Maybe. But I don't think all the backers had this mindset. They genuinely wanted the thing to move ahead (and possibly get a lower cost copy). And Sony managed to grasp the reach it will have which may help them fine tune the end price. Even if it is the case, they got feedback, they got time to fix stuff and develop on the feedback and they got data to work their release and pricing strategy (maybe even ports). Assuming they use it right.
Years ago, I took a journalistic excursion through the nation's white supremacist scene.
And learned nothing it seems.
We should consider whether people who run such websites bear some responsibility for the nine dead at Charleston's Emanuel African Methodist Episcopal Church.
We should consider if pieces like what she wrote bear some responsibility in censorship, totalitarianism.
You combat hate speech with more speech, not by censoring speech.
You know, nowadays hate speech and 'terroristic speech' is only as successful as the media and a bunch of morons out there allows them to be. As you said, a super effective way to deal with these kinds of stupidity (hate speech/ terrorism) is to show how stupid, ignorant such speech is. You know, make fun of how silly the message is and not necessarily waste time with the messengers.
Well, it is some sort of miracle that Pandora is still afloat considering how hard the music industry is trying to kill them so they should simply drop such recordings if the labels ask for unreasonable rates.
The ugly about this system is that if you don't pay what they want you can't go for another source If company X sells a product for outrageous price there will be another one to step in and offer sane prices (with exceptions, courtesy of another broken part of the IP system) but in this case you can't simply go elsewhere. Royalties should be standard and heavily regulated. Anybody that wanted to use any song should be able to go, pay a fee based on standardized factors and just compete on who offers the best/most financially efficient service. Other than that it's either pay and die or die without paying. Sounds a lot like organized crime.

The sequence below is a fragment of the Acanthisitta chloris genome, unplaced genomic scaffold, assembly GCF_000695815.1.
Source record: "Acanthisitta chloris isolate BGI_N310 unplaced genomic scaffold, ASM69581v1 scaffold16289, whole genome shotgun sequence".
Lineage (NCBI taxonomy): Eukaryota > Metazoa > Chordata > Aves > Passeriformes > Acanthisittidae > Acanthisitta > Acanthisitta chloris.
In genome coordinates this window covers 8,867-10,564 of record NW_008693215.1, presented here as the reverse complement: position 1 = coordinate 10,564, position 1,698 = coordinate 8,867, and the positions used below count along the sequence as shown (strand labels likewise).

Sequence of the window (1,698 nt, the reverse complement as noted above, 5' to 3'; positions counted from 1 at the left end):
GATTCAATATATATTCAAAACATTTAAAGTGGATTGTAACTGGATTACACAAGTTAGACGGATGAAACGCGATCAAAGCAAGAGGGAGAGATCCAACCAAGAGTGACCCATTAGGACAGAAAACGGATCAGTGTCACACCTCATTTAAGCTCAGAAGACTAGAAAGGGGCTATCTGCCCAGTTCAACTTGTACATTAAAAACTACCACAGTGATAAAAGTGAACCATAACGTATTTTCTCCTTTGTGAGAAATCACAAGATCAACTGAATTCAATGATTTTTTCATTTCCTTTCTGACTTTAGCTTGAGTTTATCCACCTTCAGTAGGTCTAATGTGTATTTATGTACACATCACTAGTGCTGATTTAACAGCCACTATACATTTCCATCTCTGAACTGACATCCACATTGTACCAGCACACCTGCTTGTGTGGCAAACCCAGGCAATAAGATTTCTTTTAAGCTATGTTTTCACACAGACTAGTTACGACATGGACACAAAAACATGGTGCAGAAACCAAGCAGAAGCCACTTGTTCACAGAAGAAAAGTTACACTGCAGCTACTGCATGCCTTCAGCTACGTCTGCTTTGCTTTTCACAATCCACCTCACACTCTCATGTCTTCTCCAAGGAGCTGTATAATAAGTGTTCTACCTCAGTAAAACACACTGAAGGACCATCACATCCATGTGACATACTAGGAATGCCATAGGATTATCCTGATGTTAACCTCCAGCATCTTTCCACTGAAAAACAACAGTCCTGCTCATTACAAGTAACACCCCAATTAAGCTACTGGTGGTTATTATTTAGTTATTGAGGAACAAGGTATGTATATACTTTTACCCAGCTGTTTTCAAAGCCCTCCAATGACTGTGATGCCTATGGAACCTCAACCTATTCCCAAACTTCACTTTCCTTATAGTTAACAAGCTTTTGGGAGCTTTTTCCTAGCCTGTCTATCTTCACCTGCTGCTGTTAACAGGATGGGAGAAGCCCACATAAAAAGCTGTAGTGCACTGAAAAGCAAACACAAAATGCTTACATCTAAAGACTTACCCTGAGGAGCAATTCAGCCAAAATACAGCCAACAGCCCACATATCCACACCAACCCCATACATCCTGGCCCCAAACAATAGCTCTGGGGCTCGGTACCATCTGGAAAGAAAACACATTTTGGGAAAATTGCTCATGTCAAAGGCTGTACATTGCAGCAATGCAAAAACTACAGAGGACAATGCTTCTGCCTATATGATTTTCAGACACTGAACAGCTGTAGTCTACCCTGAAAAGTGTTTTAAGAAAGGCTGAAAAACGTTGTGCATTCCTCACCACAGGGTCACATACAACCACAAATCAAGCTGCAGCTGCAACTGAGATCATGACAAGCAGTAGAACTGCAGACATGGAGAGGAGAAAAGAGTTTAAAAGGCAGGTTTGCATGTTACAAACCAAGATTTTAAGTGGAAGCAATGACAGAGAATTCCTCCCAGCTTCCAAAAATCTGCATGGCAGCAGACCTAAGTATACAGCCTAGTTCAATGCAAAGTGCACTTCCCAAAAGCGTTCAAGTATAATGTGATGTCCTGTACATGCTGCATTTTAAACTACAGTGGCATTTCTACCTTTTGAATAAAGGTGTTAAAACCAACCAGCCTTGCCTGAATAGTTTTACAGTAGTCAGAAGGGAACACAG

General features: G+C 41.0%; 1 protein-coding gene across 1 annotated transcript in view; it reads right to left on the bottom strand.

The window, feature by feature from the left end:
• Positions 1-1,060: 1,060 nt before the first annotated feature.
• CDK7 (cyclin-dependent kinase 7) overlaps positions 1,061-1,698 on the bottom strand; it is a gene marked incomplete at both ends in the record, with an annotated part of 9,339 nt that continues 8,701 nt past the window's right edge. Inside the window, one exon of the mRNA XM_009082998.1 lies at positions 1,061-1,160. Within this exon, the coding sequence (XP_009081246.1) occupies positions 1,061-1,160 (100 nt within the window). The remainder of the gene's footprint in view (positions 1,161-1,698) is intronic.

Who wouldn't pay to be able to watch sports events via Netflix or a similar streaming system (of those who like it of course). Who wouldn't pay for a news channel that offered on demand content as well via Netflix or similar? I'm using about 2 hours of Netflix a day even if it does lag behind on up-to-date content. There's an insanely huge market out there and the channels, producers are wasting it because reasons.
If you don't have to maintain the infra-structure things should be cheaper. So why don't the cable industry asses don't free up the bandwidth by stopping the traditional channel model and focus on offering good connections and stuff on demand that people will pay for? I guess they will be forced towards it at some point when the bleeding gets so hemorrhagic that it will be difficult to ignore the financial losses.
There's a reply function, you know? Sometimes we mark the thread to get warns for answers.
You are deep into the conspiracy insanity so there's little anybody can say that will reach you. Leigh and Troy exposed very valid and conclusive points. Nobody is saying there are no privacy concerns with how Glass was implemented. Still most of the crazies out there were going way overboard. And many times we've seen TD point at some issues with privacy beyond Glass and into Android (the broad "all or nothing" permissions system for instance).
So you do make good points, some of which were also raised by TD, but they are both out of the context of the article and with unnecessary attacks towards TD and the writers.
Pick a snowden leak- and imagine someone telling you it 5 years ago; would you have called them or the idea a 'tin hat'?